Tuesday, February 12, 2008

Your ultimate guide to the primaries. Really! (not really)

Regular readers of this space (all two of you) might have noticed that it’s been a week since I last wrote anything.

To put things in simple terms, I was busy (being lazy).

As a token of my appreciation for your loyal support or your search for embarrassing typos, I will provide you with a guide I devised a long time ago (4:30 p.m. today) to understand, once and for all, how the electoral primary process works.

First, a few concepts:

* A primary is not a secondary.

* A party delegate is a person who, after you vote, can ignore your vote.

* A superdelegate is a delegate of the Democratic Party with super powers, such as heat vision, the ability to fly and the power to totally screw up the election process. Republicans don’t need superdelegates because they have Arnold Schwarzenegger and Chuck Norris.

* The Electoral College is a college where nobody graduates or pays tuition, room and board and where every four years the president of the most powerful nation in the world is chosen by just over 500 “electors” (undergraduates) at their respective state capitol buildings (keg parties where you are not invited, even if you bring an empty plastic cup and $5).

* A party nominating convention is not really a party (though there are plenty of balloons) and there is no beer, so there is no real need to explain this further. The so-called parties also are supposed to adopt a platform -- a statement of party principles and goals, such as how many balloons to bring to the convention — and adopt the rules for the party's activities, such as how many times a candidate is supposed to say the word “change.”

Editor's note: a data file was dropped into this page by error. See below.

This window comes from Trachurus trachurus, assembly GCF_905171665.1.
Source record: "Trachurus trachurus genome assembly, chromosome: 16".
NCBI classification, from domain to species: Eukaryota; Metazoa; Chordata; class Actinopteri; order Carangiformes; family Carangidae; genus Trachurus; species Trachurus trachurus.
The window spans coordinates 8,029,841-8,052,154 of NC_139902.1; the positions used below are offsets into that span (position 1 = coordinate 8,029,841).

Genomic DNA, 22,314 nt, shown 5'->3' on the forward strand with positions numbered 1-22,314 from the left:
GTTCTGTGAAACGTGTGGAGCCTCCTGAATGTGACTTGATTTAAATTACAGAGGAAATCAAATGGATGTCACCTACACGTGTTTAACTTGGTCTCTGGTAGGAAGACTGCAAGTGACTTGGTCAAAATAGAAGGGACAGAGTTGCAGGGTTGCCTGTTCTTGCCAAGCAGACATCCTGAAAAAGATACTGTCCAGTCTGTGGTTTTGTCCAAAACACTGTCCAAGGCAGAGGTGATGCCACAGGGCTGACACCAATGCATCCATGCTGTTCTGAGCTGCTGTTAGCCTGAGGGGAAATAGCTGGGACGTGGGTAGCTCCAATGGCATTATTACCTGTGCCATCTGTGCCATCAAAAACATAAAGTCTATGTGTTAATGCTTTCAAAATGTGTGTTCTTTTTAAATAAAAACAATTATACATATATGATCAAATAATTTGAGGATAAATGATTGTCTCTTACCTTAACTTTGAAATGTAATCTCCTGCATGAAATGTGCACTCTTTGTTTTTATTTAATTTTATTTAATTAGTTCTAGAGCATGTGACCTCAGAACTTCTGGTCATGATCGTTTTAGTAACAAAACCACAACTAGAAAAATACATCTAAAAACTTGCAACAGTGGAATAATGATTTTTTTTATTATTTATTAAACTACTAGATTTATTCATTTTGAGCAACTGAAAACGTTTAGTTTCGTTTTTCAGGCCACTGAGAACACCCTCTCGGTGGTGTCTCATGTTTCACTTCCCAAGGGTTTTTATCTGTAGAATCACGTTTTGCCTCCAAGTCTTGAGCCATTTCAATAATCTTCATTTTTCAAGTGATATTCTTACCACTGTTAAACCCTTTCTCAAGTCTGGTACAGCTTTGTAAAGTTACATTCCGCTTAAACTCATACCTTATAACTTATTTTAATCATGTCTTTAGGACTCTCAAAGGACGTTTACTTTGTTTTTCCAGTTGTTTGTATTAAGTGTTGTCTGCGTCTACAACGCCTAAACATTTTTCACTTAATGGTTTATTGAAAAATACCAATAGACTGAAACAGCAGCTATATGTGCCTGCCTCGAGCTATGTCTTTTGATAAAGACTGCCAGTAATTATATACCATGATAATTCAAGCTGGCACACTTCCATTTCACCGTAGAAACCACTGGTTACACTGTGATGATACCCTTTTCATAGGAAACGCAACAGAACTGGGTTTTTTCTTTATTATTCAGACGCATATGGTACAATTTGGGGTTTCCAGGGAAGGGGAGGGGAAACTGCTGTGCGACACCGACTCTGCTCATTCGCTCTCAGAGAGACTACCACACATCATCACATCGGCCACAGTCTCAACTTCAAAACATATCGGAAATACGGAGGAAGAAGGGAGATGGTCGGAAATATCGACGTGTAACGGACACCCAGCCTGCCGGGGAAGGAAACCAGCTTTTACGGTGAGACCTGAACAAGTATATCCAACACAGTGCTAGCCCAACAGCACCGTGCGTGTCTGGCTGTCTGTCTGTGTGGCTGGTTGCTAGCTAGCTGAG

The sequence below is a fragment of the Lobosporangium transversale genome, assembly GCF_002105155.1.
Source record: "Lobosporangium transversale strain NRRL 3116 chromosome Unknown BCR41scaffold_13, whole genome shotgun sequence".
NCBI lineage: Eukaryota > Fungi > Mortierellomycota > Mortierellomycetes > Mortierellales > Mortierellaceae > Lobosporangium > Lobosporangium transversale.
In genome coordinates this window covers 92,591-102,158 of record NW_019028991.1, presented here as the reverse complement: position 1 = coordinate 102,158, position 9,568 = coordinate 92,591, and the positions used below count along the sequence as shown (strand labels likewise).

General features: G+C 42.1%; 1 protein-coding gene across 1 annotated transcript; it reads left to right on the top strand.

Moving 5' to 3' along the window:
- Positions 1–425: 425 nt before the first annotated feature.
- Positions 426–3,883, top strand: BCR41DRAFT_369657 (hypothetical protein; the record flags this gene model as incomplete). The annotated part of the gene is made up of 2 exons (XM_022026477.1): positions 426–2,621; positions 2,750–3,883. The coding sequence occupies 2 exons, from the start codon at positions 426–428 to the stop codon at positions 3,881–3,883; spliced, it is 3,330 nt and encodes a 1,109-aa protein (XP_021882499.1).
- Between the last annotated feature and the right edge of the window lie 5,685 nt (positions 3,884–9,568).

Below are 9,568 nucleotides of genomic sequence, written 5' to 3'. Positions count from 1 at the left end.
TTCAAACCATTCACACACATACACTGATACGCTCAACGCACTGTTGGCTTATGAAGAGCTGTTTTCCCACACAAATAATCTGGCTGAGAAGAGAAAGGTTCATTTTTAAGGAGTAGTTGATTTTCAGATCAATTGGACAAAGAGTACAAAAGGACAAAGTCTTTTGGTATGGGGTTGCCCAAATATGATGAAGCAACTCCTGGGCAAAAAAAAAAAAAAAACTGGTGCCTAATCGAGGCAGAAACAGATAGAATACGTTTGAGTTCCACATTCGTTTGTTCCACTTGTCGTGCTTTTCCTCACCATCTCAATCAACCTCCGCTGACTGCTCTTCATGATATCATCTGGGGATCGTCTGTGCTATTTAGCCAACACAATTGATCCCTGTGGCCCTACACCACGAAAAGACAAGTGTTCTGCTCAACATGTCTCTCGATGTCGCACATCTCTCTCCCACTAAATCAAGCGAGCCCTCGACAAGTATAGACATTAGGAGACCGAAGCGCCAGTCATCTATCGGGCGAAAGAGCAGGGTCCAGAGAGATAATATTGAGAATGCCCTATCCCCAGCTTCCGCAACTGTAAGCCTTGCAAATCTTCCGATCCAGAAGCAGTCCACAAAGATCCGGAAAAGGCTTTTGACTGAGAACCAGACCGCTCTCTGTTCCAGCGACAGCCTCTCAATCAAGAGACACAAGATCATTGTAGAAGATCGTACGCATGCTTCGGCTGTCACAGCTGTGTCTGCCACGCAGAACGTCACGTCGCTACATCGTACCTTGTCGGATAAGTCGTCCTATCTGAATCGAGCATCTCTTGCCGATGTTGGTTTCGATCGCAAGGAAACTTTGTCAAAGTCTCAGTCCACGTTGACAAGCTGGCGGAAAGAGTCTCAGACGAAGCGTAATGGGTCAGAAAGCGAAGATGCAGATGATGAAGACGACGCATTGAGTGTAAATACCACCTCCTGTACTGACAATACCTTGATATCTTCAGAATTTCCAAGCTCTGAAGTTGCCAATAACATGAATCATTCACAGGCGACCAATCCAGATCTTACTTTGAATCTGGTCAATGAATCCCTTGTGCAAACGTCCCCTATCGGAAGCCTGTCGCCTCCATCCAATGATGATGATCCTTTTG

* A party nominee is chosen at the nominating convention, which is called “American Gladiators.”

* A nominating caucus is like a primary but instead of pulling a lever, candidates are elected using other methods such as straw polls or bingo.

The process:

* Pick candidates.

* Candidates say “change.”

* Candidate who says “change” more often wins “momentum” (money).

* Candidates say they hate money in politics.

* Candidates raise record-breaking amounts of money.

* Candidates say they hate the “status quo” or, in other words, Latin.

* Each party chooses one candidate they don’t really like that much.

* People vote between the two candidates who used to be human beings before the process began.

* Electoral College votes for whomever it chooses (the Supreme Court can join in).

* New president starts/ends war(s).

* Rinse and repeat every four years.